If you are in a group plan (such as a plan set up for a workplace or school) there may be a plan administrator in the workplace to help you purchase additional benefits.
Again, when shopping for extended benefits, be careful about unintentionally disclosing personal information to an insurance company or plan administrator. Insurance companies may mistakenly think you are living with HIV it may take longer to process a claim or they may suspend your coverage.
To find out if there are extended healthcare benefit packages you can purchase on your own or that you can add to your current plan:
1. Understand the new benefits you are adding to your existing policy:
- How much will it cost in addition to your current coverage or as a standalone private plan?
- Is it easy to cancel?
- What are the policy’s limits? Pay attention to refill limitations on medications and how the deductibles work.
2. Talk to a pharmacist who deals with HIV medications. Pharmacists may be familiar with coverage plans and may be able to help you navigate the diverse coverage options.
3. If your only concern is about Truvada coverage, you need to know: Is it cheaper to stick to your old plan or is it cheaper to pay for extended coverage? To do this you need to add up your old insurance premium (total cost) plus Truvada bills; and then compare these costs to the extended plan’s higher premiums with lower Truvada bills. Don’t forget to consider any deductibles the plan requires you to pay first. Your deductible is the amount you are expected to pay for the medication before the insurance company begins to cover the cost; they vary greatly from plan to plan. Our Private Insurance Worksheet can assist you with this.
4. There may be some other portion of the plan you can use to cover some drug costs, a “flexible benefit” that allows you use coverage over a broad variety of health services that would include medications. Look for benefits called “discretionary health funds,” or “health spending account.” This may be particularly useful in paying a deductible for the plan or another plan you are using in conjunction with the private plan.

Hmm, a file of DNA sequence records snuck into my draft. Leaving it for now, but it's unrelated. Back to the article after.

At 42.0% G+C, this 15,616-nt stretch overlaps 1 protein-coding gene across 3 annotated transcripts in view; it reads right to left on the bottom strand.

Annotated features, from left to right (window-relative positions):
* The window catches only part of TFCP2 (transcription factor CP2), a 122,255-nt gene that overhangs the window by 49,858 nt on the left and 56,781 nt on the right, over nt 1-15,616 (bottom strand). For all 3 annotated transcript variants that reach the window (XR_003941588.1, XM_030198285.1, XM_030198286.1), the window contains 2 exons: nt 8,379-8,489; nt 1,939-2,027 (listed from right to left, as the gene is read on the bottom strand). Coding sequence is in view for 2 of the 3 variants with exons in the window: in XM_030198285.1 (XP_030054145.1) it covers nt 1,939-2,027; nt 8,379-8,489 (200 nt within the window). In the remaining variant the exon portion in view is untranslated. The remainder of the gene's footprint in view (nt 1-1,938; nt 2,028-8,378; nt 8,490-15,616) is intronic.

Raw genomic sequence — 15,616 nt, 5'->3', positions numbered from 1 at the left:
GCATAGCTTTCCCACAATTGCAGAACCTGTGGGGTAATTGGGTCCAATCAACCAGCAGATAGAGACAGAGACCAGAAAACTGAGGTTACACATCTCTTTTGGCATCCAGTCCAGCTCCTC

What if your coverage runs out unexpectedly?
For example: the insurance company suddenly declines your coverage, and you are informed of this by your pharmacist while you are standing at the counter waiting for a refill. Private insurance has been known to do this, as they have not yet fully understood the implications of Truvada as PrEP.
The current US clinical guidelines for PrEP say to take it before, during and after a potential exposure. It is recommended to continue taking PrEP at least 30 days after a potential exposure. For this reason, you should plan for an emergency reserve of cash or medication in case your coverage is cut off.
Always consult with your doctor when stopping and starting PrEP. Research such as the IPERGAY study conducted in Montreal and France is beginning to challenge current clinical guidelines and suggests taking PrEP intermittently may also provide a high degree of protection2.
1 PrEP. March 8, 2017 retrieved from: www.hivnow.ca/prep/
2 On-Demand Pre-Exposure Prophylaxis in Men at High Risk for HIV-1 Infection. New England Journal of Medicine. Retrieved March 8, 2017 at: www.nejm.org/doi/full/10.1056/NEJMoa1506273#t=article